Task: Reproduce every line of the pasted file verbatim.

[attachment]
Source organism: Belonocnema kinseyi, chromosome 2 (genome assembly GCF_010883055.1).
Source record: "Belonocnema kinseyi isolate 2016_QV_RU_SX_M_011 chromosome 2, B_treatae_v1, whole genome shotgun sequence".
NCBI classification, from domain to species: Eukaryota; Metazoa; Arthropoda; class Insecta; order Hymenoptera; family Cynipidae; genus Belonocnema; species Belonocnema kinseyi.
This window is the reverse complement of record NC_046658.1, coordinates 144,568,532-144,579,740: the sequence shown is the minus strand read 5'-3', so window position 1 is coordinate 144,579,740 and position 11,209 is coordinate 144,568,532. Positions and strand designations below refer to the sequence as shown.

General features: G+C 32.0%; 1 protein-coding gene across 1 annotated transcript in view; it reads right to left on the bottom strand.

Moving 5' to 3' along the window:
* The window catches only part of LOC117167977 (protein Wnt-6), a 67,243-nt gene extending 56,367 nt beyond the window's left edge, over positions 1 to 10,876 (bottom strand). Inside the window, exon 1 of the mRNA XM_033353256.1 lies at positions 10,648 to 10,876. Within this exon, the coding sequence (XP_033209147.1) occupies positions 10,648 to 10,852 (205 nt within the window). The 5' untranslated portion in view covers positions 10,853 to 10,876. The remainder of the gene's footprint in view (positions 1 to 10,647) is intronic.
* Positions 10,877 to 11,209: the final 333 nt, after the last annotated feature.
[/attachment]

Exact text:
Source organism: Belonocnema kinseyi, chromosome 2 (genome assembly GCF_010883055.1).
Source record: "Belonocnema kinseyi isolate 2016_QV_RU_SX_M_011 chromosome 2, B_treatae_v1, whole genome shotgun sequence".
NCBI classification, from domain to species: Eukaryota; Metazoa; Arthropoda; class Insecta; order Hymenoptera; family Cynipidae; genus Belonocnema; species Belonocnema kinseyi.
This window is the reverse complement of record NC_046658.1, coordinates 144,568,532-144,579,740: the sequence shown is the minus strand read 5'-3', so window position 1 is coordinate 144,579,740 and position 11,209 is coordinate 144,568,532. Positions and strand designations below refer to the sequence as shown.

General features: G+C 32.0%; 1 protein-coding gene across 1 annotated transcript in view; it reads right to left on the bottom strand.

Moving 5' to 3' along the window:
* The window catches only part of LOC117167977 (protein Wnt-6), a 67,243-nt gene extending 56,367 nt beyond the window's left edge, over positions 1 to 10,876 (bottom strand). Inside the window, exon 1 of the mRNA XM_033353256.1 lies at positions 10,648 to 10,876. Within this exon, the coding sequence (XP_033209147.1) occupies positions 10,648 to 10,852 (205 nt within the window). The 5' untranslated portion in view covers positions 10,853 to 10,876. The remainder of the gene's footprint in view (positions 1 to 10,647) is intronic.
* Positions 10,877 to 11,209: the final 333 nt, after the last annotated feature.